Friederike Charlotte von Brandenburg-Schwedt was born during the Age of Reason or Enlightenment with two career choices: marriage or the abbey. Her smarts may have encouraged elders to promote her as an assistant to the Abbess of Herford when only ten years old. Friederike Charlotte was intellectually curious and strengthened her science education during her teens through written correspondence with Leonhard Euler on a variety of topics including mathematics, physics and astronomy.
There is no record of completed homework being sent to Euler but copies of Euler's 234 letters were published during his lifetime in French, the language of the court. The multi-volume work, Letters to a German Princess, On Different Subjects in Physics and Philosophy, was translated into English and published again in 1795. While digital copies are availble, students still enjoy reading the 1795 translation in the Western History and Genealogy Department located on Floor 5, Central Library.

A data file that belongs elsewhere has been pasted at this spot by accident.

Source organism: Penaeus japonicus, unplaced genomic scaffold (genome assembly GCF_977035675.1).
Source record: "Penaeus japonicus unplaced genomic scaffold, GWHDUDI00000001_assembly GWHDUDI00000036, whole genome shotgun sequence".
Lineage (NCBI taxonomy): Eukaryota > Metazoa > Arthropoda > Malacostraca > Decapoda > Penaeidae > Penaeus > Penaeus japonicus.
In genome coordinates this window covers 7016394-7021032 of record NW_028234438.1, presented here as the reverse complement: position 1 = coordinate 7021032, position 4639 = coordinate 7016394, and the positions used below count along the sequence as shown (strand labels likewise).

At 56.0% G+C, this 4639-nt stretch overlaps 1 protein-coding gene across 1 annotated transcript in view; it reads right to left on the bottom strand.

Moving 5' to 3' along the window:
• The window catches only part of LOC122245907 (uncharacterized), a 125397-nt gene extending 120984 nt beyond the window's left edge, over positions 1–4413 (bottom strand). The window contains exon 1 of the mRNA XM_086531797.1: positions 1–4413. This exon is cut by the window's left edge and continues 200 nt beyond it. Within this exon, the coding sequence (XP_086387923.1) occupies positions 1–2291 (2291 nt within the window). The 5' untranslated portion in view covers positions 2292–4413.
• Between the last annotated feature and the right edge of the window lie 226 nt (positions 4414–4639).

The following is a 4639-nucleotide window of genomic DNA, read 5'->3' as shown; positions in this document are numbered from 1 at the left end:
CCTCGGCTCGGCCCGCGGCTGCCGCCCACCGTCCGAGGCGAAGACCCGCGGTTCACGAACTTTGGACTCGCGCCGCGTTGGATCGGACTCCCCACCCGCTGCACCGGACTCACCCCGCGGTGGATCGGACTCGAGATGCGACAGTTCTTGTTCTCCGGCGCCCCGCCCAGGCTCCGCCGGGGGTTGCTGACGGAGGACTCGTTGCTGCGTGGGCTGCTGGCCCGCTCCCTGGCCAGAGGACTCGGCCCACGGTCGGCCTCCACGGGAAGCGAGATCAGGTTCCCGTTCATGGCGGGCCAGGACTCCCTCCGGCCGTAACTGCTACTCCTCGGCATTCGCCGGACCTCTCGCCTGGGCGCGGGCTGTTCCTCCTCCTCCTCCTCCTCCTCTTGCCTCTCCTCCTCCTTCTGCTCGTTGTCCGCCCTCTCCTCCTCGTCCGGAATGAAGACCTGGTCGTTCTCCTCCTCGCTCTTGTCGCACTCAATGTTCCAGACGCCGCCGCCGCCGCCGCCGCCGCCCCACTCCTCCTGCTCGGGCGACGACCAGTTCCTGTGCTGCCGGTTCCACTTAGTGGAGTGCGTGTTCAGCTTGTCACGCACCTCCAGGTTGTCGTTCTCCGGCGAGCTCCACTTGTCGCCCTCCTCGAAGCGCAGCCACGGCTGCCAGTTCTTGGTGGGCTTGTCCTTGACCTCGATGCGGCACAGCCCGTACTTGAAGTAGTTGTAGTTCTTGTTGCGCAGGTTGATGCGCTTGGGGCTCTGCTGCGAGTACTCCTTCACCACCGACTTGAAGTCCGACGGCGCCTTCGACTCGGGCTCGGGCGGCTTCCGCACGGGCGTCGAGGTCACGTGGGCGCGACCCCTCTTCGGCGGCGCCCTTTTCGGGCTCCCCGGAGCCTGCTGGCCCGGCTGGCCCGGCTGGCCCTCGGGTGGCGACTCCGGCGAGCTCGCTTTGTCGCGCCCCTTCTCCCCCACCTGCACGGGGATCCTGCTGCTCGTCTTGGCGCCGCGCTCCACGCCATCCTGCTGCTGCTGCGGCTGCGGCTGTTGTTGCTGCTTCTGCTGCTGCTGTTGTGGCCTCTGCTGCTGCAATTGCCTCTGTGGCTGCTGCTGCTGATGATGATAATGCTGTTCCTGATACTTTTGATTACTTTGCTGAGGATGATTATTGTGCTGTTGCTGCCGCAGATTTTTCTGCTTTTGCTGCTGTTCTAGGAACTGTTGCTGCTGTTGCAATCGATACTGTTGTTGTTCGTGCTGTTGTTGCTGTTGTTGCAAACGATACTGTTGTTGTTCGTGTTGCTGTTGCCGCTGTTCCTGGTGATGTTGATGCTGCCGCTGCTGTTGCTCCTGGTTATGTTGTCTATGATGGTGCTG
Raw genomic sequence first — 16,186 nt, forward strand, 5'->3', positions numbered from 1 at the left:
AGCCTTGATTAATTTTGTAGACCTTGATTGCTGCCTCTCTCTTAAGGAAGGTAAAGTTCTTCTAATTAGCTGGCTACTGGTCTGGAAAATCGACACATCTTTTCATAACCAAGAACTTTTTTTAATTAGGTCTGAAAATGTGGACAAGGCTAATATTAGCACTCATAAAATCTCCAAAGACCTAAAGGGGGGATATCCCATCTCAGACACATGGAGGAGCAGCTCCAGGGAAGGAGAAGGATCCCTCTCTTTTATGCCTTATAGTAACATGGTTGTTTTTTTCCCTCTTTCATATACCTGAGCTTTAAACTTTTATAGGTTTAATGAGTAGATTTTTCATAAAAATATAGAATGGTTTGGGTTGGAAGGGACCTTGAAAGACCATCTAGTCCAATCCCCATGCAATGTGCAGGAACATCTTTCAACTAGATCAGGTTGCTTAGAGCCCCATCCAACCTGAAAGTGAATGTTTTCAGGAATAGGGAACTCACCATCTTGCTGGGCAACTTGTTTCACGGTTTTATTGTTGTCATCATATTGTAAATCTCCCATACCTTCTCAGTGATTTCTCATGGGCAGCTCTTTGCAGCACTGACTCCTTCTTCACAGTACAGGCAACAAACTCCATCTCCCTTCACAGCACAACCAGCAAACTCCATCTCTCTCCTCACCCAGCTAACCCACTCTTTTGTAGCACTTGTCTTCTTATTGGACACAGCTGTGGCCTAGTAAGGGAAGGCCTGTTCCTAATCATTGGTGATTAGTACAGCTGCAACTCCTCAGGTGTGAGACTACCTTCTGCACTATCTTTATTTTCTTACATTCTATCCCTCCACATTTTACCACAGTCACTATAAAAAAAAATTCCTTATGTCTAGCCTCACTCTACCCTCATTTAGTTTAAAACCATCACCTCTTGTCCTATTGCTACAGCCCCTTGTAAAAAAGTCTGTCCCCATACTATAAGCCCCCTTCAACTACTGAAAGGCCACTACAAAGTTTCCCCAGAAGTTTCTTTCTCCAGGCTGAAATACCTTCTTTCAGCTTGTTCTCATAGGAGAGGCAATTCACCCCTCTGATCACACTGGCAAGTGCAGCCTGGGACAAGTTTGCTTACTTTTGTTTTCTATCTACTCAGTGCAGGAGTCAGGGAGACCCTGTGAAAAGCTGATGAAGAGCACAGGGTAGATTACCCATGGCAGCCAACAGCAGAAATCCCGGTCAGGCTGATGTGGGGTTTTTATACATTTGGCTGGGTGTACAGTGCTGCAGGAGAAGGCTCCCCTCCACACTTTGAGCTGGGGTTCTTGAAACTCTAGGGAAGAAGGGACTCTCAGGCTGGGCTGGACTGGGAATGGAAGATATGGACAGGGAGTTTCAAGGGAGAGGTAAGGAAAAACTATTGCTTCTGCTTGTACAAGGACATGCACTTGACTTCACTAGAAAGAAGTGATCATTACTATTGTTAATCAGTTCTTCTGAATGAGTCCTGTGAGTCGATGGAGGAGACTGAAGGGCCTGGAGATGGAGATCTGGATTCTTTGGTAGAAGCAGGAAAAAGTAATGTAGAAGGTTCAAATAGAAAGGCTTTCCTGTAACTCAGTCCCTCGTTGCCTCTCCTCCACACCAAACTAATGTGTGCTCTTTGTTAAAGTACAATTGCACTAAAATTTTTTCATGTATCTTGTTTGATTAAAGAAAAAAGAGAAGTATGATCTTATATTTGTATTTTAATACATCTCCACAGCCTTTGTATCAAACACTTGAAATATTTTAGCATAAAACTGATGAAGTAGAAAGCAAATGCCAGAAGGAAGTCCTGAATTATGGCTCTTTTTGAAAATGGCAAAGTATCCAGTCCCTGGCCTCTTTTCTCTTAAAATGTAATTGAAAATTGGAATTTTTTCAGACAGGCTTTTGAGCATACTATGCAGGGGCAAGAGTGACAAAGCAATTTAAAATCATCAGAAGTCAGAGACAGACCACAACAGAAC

Euler's contributions to mathematics prompted a contemporary to write, "Read Euler, read Euler, he is the master of us all." If you play Sudoku, you have already met Euler. He created "Latin Squares" which were later shaped into a puzzle by Howard Garns and made famous in Japan. Need more of a challenge? Head over to Project Euler for bi-weekly computational math problems.